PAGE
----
Goodlatte, McCaul, Smith selected as House Committee chairmen: The Hill's Molly Hooper reported earlier that Rep. Bob GoodlatteRobert (Bob) William GoodlatteBottom line No documents? Hoping for legalization? Be wary of Joe Biden Press: Trump's final presidential pardon: himself MORE (R-Va.), as expected, was promoted to serve as the chairman of the House Judiciary Committee in the next Congress. Meanwhile, the GOP Steering Committee selected Rep. Michael McCaul (R-Texas) to serve as the new Homeland Security Committee chairman, and Rep. Lamar Smith (R-Texas) was selected to chair the House Science, Space and Technology Committee.

Issa looks to ban Internet regulations: Rep. Darrell Issa (R-Calif.) is seeking input on a bill that would impose a two-year ban on new laws or regulations that affect the Internet.

Issa released a draft of his Internet American Moratorium Act on Monday night and said that he would answer questions about the legislation on reddit, a social news and discussion site, on Wednesday morning. 

Pandora CEO Joe Kennedy and songwriter Jimmy Jam to headline music royalties hearing: Pandora CEO Joe Kennedy will square off against songwriter Jimmy Jam and other opponents of a bill that proposes to make changes to the music licensing system at a House Judiciary Committee hearing on Wednesday.

In the months leading up to the hearing, the music industry and Pandora have been locked in a fierce lobbying battle over the Internet Radio Fairness Act (IRFA), which was introduced in September by Reps. Jason ChaffetzJason ChaffetzCongress's latest hacking investigation should model its most recent Fox News Audio expands stable of podcasts by adding five new shows The myth of the conservative bestseller MORE (R-Utah) and Jared Polis (D-Colo.) and Sen. Ron WydenRonald (Ron) Lee WydenGOP senator: Raising corporate taxes is a 'non-starter' Democrats get good news from IRS IRS chief warns of unpaid taxes hitting trillion MORE (D-Ore.).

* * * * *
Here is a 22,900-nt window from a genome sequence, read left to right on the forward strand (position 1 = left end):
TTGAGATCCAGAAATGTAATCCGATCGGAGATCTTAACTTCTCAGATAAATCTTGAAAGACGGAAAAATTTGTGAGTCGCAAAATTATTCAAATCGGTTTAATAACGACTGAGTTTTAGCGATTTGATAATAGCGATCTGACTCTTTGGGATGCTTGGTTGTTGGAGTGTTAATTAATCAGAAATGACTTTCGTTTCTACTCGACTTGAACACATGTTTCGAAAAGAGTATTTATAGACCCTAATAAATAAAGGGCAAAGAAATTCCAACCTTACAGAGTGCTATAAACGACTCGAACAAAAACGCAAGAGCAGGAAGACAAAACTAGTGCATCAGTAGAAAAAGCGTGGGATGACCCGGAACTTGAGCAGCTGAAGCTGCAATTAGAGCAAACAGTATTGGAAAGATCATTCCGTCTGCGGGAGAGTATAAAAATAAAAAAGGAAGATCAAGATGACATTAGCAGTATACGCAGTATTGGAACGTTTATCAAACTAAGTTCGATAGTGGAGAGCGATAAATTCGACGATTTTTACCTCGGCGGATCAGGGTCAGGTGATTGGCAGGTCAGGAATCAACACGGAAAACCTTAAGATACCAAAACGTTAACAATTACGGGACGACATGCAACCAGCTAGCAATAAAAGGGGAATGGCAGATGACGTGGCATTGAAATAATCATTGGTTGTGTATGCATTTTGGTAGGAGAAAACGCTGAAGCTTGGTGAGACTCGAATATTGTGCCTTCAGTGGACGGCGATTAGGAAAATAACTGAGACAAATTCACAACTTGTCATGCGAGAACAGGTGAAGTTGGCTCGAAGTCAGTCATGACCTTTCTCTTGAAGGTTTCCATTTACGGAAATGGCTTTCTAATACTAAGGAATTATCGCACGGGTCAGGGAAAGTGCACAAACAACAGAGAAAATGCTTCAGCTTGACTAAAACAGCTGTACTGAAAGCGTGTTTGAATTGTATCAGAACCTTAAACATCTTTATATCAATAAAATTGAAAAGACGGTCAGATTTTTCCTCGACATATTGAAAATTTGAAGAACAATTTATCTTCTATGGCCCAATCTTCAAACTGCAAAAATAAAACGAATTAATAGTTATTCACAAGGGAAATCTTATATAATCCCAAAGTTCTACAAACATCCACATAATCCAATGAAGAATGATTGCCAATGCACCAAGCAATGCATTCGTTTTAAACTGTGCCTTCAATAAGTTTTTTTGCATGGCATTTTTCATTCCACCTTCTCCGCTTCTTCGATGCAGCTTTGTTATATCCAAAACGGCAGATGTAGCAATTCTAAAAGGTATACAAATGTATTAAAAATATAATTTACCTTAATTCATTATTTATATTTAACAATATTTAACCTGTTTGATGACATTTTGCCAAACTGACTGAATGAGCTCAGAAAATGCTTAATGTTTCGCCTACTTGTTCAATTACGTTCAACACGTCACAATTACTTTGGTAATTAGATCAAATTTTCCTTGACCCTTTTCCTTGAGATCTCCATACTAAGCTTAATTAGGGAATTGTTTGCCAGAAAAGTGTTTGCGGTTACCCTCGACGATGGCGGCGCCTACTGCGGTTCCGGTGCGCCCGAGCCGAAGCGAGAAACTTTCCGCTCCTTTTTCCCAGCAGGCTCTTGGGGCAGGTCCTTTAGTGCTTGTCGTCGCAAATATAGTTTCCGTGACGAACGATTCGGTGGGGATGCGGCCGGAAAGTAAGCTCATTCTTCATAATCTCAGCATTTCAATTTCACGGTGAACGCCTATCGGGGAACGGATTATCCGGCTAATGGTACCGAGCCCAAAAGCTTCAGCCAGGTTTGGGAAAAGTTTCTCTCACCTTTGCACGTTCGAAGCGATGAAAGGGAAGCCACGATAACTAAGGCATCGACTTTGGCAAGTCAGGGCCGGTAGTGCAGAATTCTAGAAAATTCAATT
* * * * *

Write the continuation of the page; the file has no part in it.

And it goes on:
Leahy keeps tough protections in email privacy bill: Privacy advocates are pleased with the latest version of Sen. Patrick LeahyPatrick Joseph LeahyCongress brings back corrupt, costly, and inequitably earmarks Biden sparks bipartisan backlash on Afghanistan withdrawal  Senate GOP opens door to earmarks MORE's (D-Vt.) bill to require police to obtain a warrant before reading emails, Facebook messages and other forms of electronic communication.

Leahy released the latest version of his bill on Monday night. The Senate Judiciary Committee, which Leahy chairs, is scheduled to vote on the legislation on Thursday.

Privacy watchdogs urge Zuckerberg to abandon proposed policy changes: Two privacy watchdog groups are calling on Facebook CEO Mark Zuckerberg to withdraw proposed changes to the social network's governance process and data use policies that were announced last week.

In a letter sent to Zuckerberg, the Center for Digital Democracy (CDD) and Electronic Privacy Information Center (EPIC) argue that these proposed changes violate the terms of a recent settlement Facebook agreed to with the Federal Trade Commission (FTC) and raise serious user privacy questions.